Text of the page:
Cleveland Browns: Why Starting DeShone Kizer Makes Sense
Cleveland Browns coach Hue Jackson named DeShone Kizer as the starting quarterback for the third preseason game against Tampa Bay over Brock Osweiler. By doing so, it may show Jackson’s hand for who he may pick to start the upcoming season opener against Pittsburgh on September 10.
Jackson might still opt for Osweiler’s starting experience, as he has a solid 13-8 record in the regular season, over Kizer’s tantalizing skill set, but there are many reasons to throw the No. 52 overall pick from Notre Dame into the fire.
Here are my three reasons for why Jackson picks Kizer:
1. Better Arm
We all know Osweiler has a very strong arm, but he is still erratic and tends to overthrow his receivers on all types of routes. This, after Jackson helped him shorten his stride. When Kizer loads up and fires, his arm talent is superior and much more fluid. In the first preseason game against the New Orleans Saints, he completed passes of 52 and 45 yards in the Browns’ fourth-quarter comeback. Kizer has great fundamentals in the pocket. He sets himself well to throw a great deep ball. Also, he puts a deft touch on his short passes, something that Osweiler struggles with mightily.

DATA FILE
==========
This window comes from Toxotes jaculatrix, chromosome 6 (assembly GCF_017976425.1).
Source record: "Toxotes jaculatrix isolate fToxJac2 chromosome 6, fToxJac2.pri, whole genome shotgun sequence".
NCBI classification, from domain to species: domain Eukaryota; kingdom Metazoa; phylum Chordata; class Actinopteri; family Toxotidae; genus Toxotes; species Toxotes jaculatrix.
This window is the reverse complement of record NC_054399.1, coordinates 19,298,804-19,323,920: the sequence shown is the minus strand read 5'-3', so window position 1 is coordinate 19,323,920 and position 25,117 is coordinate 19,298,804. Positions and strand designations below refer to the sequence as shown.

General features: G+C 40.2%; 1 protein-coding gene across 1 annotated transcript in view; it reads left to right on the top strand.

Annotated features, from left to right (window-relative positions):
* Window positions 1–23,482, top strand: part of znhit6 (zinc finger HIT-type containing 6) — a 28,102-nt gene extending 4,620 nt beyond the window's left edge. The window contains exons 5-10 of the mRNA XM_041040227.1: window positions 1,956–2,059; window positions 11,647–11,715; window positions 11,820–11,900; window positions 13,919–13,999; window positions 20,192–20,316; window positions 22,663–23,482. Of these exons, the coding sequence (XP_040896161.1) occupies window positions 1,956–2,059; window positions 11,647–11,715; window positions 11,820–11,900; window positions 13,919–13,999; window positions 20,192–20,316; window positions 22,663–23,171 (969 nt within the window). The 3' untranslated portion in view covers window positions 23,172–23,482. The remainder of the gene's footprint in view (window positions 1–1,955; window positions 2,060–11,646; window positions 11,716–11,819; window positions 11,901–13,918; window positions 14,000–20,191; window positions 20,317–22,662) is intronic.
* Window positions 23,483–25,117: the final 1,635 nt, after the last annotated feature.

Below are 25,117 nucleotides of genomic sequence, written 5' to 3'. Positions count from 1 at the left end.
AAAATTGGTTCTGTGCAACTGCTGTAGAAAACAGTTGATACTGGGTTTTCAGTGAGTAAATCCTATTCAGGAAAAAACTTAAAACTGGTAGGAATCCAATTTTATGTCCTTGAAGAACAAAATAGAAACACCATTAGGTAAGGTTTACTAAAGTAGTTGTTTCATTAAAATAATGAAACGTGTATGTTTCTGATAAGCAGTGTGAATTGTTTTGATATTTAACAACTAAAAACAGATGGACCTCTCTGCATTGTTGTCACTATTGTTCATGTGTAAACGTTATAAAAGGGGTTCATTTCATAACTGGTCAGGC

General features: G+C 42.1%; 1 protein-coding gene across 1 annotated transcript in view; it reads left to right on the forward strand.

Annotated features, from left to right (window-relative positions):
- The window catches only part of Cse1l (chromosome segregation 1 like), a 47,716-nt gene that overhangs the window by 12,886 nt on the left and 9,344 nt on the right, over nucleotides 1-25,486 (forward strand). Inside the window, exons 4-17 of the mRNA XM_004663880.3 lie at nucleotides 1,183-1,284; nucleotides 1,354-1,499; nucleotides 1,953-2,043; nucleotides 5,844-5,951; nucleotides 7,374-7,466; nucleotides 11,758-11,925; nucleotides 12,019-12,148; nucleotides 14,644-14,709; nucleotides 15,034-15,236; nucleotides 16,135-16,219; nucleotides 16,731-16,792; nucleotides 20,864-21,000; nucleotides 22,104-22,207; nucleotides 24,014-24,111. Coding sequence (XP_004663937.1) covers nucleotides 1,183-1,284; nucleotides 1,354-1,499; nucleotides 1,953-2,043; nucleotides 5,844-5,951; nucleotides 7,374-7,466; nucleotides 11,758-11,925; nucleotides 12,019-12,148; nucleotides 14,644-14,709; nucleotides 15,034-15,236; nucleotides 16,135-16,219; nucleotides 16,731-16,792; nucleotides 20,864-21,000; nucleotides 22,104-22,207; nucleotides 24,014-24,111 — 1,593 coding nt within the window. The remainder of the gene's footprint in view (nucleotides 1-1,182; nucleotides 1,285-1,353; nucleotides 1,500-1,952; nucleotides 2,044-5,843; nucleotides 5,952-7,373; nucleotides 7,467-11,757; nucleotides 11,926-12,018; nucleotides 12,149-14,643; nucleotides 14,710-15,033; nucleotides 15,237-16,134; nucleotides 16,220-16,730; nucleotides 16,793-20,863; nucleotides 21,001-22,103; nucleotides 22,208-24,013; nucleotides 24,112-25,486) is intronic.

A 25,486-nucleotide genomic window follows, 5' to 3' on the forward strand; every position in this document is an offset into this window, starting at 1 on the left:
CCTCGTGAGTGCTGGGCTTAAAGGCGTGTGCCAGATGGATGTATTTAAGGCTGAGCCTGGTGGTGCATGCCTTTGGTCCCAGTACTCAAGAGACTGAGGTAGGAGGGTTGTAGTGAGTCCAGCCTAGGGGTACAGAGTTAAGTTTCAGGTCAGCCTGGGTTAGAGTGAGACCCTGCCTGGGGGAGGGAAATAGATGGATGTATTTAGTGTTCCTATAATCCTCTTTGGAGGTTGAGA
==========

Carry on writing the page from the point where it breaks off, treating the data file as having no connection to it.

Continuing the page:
2. If You Play, You Improve
It is no secret that Cleveland has been grooming Kizer to be the franchise quarterback. There is only way to do so, and that is by playing. Kizer’s learning curve has grown leaps and bounds since the start of training camp, and with that, he should improve by leaps and bounds every week he is on the field. Jackson’s gameplan will be simple in the beginning. However, by the middle of the season, Jackson should be ready to open the play book more for Kizer to grow. In contrast, Osweiler has been in the league almost four years, and there has been little or no improvement in his game.
3. More Mobile
While at Notre Dame under Brian Kelly’s pro-style offense, he rushed for almost 1,000 yards and 18 TDs in his two years as a starter. The Browns loves Kizer’s mobility, and can use his feet to make the game plan more diverse, yet simple at the same time. When Kizer was on the field against the New York Giants, he ran five times for 35 yards and a touchdown. Defenses will have to gameplan for this type of threat, something that they would not have to do with Osweiler in the pocket. It also opens up other aspects of the offense, including the running game, reverses and more.